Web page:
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  1. Kantian Neuroscience and Radical Interpretation.Jim Hopkins - forthcoming - In Festschfrift for Mark Platts.
    This is an unedited version of a paper written in 2012 accepted for publication in a forthcoming Festschrift for Mark Platts. In it I argue that the Helmholtz/Bayes tradition of free energy neuroscience begun by Geoffrey Hinton and his colleagues, and now being carried forward by Karl Friston and his, can be seen as a fulfilment of the Quine/Davidson program of radical interpretation, and also of Quine’s conception of a naturalized epistemology. -/- This program, in turn, is rooted in Helmholtz’s (...)
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  2. A new rationalist account of the development of false-belief understanding.Francesco Antilici - 2023 - Philosophical Studies 180 (9):2847-2870.
    Rationalist accounts of the development of folk-psychology maintain that the acquisition of this capacity is aided by special-purpose mechanisms rich in innate structure. Rationalists have typically maintained that false-belief understanding (FBU) emerges very early on, before the age of two. To explain why young children nonetheless fail the false-belief task, rationalists have suggested that they may have troubles expressing their FBU. Here I do two things. First, I argue that extant proposals about what might prevent children from expressing their FBU (...)
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  3. Leibniz on the Metaphysical Certainty of Innate Ideas.Alberto Luis López - 2023 - In Juan Antonio Nicolás, Alejandro Herrera, Roberto Casales, Leonardo Ruiz & Alfredo Martinez (eds.), G.W. Leibniz: Razón, verdad y diálogo. Comares. pp. 117-128.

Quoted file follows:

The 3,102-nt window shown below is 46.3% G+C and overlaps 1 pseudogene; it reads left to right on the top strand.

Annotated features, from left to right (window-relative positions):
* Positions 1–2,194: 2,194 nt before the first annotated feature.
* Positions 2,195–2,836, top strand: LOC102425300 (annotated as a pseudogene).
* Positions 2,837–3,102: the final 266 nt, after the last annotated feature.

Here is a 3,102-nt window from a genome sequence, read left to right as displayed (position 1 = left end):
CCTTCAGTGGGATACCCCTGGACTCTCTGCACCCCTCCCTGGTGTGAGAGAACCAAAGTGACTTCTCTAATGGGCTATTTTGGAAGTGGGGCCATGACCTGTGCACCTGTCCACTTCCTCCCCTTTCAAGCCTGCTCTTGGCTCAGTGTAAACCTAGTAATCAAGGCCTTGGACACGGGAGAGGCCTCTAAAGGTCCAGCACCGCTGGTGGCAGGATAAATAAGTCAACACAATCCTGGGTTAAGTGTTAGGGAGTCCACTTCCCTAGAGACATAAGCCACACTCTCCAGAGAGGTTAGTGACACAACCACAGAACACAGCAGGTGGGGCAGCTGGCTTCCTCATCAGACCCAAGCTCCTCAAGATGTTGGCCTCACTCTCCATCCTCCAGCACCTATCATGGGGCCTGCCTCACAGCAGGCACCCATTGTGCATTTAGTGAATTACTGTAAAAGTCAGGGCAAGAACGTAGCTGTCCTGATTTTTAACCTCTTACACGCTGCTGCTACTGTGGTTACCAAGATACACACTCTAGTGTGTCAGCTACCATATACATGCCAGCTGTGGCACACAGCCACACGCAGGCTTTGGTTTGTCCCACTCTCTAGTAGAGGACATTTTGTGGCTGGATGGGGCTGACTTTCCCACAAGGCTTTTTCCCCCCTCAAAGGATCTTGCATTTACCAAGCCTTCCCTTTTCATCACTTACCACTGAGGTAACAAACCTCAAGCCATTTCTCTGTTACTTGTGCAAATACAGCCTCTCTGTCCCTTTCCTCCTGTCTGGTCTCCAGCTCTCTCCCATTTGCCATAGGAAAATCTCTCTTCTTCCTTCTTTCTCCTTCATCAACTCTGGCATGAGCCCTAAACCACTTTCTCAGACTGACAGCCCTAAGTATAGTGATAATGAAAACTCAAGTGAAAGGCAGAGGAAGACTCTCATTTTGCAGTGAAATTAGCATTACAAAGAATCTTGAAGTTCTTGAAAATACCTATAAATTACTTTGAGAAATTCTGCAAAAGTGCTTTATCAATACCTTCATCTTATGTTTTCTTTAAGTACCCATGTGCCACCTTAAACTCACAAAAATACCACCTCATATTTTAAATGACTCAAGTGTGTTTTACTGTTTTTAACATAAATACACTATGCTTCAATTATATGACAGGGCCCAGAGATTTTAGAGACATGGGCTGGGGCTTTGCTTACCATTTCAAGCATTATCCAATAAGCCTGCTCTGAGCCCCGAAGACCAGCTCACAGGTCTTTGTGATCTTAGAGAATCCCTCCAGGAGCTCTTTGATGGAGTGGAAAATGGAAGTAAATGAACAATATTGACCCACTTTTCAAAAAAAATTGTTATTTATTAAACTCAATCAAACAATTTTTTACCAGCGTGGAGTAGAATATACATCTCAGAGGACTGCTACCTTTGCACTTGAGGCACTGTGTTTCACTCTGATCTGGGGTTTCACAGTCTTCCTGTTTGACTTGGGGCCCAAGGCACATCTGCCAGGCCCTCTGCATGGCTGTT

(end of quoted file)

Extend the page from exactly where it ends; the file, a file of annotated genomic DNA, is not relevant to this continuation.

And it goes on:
In Leibniz’s New Essays stands out, within many important topics, his doctrine of innate ideas, which supposes the division between sense knowledge and innate knowledge and implies the distinction between truths of reason and truths of fact. That doctrine is particularly relevant for Leibniz’s philosophy, but implicitly entails the epistemological difference between belief, on one hand, and certainty, on the other. In this paper I outline, according to my interpretation, how Leibniz explains that humans can have certainty about innate ideas. (...)
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  4. Cognitive Ontology: Taxonomic Practices in the Mind-Brain Sciences.Muhammad Ali Khalidi - 2022 - New York, NY: Cambridge University Press.
    The search for the “furniture of the mind” has acquired added impetus with the rise of new technologies to study the brain and identify its main structures and processes. Philosophers and scientists are increasingly concerned to understand the ways in which psychological functions relate to brain structures. Meanwhile, the taxonomic practices of cognitive scientists are coming under increased scrutiny, as researchers ask which of them identify the real kinds of cognition and which are mere vestiges of folk psychology. Muhammad Ali (...)
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  5. On Radical Enactivist Accounts of Arithmetical Cognition.Markus Pantsar - 2022 - Ergo: An Open Access Journal of Philosophy 9.